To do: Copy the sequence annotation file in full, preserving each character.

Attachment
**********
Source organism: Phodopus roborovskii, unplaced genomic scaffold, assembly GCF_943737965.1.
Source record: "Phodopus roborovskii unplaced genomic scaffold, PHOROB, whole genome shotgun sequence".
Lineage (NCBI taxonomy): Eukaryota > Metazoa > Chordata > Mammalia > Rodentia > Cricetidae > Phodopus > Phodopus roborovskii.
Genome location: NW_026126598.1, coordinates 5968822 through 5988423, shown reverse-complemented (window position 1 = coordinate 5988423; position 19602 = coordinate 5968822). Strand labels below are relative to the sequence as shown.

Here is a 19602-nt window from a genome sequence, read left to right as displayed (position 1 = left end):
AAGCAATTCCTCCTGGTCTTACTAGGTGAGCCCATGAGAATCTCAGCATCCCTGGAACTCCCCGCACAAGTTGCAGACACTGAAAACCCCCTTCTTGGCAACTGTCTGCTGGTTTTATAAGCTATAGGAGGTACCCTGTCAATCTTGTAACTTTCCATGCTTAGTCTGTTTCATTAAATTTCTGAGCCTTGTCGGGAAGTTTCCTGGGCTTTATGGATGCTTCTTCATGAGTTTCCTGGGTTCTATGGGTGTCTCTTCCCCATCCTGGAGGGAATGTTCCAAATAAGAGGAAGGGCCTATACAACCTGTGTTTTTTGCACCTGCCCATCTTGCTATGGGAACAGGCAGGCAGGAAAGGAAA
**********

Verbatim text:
Source organism: Phodopus roborovskii, unplaced genomic scaffold, assembly GCF_943737965.1.
Source record: "Phodopus roborovskii unplaced genomic scaffold, PHOROB, whole genome shotgun sequence".
Lineage (NCBI taxonomy): Eukaryota > Metazoa > Chordata > Mammalia > Rodentia > Cricetidae > Phodopus > Phodopus roborovskii.
Genome location: NW_026126598.1, coordinates 5968822 through 5988423, shown reverse-complemented (window position 1 = coordinate 5988423; position 19602 = coordinate 5968822). Strand labels below are relative to the sequence as shown.

Here is a 19602-nt window from a genome sequence, read left to right as displayed (position 1 = left end):
AAGCAATTCCTCCTGGTCTTACTAGGTGAGCCCATGAGAATCTCAGCATCCCTGGAACTCCCCGCACAAGTTGCAGACACTGAAAACCCCCTTCTTGGCAACTGTCTGCTGGTTTTATAAGCTATAGGAGGTACCCTGTCAATCTTGTAACTTTCCATGCTTAGTCTGTTTCATTAAATTTCTGAGCCTTGTCGGGAAGTTTCCTGGGCTTTATGGATGCTTCTTCATGAGTTTCCTGGGTTCTATGGGTGTCTCTTCCCCATCCTGGAGGGAATGTTCCAAATAAGAGGAAGGGCCTATACAACCTGTGTTTTTTGCACCTGCCCATCTTGCTATGGGAACAGGCAGGCAGGAAAGGAAA